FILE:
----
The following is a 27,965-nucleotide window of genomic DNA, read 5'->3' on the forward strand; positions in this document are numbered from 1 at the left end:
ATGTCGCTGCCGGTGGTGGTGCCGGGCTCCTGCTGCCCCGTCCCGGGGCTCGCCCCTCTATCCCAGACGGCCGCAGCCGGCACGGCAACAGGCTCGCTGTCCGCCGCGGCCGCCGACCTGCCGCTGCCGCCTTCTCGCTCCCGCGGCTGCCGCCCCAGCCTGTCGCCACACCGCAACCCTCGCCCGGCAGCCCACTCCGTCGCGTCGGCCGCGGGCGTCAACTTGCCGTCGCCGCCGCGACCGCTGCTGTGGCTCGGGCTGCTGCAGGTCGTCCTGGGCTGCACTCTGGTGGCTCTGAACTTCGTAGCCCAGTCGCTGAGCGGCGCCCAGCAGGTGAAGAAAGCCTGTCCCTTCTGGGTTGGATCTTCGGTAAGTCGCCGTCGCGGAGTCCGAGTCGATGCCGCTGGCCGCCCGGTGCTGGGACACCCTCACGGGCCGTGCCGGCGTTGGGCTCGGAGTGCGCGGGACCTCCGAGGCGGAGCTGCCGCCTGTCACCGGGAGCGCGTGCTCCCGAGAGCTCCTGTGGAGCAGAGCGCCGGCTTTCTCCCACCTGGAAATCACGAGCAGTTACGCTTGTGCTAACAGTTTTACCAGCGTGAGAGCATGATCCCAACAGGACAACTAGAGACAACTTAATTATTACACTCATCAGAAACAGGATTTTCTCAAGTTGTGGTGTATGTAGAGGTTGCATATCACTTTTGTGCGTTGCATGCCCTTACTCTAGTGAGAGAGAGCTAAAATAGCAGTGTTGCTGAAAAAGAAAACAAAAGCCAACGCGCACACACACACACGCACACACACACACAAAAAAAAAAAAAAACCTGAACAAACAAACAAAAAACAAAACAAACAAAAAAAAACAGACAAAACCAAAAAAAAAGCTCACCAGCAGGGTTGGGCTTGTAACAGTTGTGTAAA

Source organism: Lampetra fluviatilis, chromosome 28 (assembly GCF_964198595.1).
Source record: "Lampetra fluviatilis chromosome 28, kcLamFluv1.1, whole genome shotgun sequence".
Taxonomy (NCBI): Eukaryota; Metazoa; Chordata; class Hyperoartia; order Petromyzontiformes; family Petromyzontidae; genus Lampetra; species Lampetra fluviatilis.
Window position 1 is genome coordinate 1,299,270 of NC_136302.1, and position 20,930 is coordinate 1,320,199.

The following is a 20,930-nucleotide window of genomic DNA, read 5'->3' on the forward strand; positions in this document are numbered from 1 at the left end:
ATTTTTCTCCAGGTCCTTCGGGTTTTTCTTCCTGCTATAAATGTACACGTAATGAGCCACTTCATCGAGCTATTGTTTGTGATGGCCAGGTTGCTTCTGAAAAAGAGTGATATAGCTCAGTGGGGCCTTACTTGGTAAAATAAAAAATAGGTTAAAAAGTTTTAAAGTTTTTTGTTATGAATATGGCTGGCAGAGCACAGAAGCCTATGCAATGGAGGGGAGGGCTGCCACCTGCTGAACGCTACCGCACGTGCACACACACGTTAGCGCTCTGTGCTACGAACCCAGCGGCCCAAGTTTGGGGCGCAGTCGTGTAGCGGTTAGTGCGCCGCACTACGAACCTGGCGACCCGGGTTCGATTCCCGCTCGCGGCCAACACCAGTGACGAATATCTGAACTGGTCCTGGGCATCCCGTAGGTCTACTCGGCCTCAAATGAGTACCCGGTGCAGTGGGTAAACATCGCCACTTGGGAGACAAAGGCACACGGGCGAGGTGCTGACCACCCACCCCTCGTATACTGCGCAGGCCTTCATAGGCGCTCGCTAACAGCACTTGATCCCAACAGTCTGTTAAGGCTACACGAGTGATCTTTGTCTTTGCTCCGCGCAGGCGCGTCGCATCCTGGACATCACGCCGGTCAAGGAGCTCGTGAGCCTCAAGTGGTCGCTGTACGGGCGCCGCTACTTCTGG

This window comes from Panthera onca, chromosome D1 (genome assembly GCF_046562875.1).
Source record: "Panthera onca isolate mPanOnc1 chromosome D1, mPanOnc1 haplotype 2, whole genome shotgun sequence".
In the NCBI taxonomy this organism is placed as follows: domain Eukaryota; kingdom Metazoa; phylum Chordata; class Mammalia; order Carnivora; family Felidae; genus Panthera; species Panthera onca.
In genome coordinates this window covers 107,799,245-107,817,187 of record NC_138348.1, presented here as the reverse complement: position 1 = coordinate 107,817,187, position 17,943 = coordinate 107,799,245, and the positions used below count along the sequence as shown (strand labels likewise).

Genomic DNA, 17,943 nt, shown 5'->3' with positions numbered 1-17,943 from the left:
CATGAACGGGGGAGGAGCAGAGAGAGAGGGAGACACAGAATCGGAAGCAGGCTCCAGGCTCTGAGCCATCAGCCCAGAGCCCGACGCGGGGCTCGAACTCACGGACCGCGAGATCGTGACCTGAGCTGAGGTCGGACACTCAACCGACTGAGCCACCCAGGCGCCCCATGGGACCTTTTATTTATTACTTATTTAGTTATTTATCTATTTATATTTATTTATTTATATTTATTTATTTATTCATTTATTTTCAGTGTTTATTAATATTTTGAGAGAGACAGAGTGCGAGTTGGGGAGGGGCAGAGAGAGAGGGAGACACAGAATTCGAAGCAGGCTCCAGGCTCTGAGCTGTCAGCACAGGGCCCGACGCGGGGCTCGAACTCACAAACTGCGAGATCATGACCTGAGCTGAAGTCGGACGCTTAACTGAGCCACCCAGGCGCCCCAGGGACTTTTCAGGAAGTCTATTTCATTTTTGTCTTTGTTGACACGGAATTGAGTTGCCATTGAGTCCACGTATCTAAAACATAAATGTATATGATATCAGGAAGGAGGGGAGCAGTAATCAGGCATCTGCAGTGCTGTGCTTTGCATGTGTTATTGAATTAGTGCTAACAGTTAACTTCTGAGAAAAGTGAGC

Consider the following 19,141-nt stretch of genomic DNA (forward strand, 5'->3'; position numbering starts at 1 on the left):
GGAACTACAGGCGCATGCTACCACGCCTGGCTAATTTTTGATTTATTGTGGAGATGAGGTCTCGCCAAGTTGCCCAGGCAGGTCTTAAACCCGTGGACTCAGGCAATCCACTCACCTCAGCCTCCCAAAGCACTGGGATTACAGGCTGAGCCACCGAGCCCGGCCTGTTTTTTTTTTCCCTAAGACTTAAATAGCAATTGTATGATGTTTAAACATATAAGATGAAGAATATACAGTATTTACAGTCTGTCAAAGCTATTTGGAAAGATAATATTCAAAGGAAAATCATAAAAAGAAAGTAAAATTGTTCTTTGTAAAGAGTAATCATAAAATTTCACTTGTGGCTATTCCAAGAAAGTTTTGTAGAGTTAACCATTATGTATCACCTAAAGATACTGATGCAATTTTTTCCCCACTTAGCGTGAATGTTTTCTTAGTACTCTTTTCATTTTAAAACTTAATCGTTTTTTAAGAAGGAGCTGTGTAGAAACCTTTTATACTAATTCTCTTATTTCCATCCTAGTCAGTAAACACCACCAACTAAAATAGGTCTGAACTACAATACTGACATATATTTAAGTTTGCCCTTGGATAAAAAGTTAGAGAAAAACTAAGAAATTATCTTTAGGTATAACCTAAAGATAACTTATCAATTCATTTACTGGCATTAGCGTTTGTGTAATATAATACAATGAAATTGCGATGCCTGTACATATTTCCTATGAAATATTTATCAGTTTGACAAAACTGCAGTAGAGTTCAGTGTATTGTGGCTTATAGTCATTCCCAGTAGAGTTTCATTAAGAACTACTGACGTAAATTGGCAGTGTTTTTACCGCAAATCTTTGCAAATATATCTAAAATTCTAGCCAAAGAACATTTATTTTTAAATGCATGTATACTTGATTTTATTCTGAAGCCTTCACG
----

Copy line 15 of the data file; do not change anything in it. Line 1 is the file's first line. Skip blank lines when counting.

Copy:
Consider the following 19,141-nt stretch of genomic DNA (forward strand, 5'->3'; position numbering starts at 1 on the left):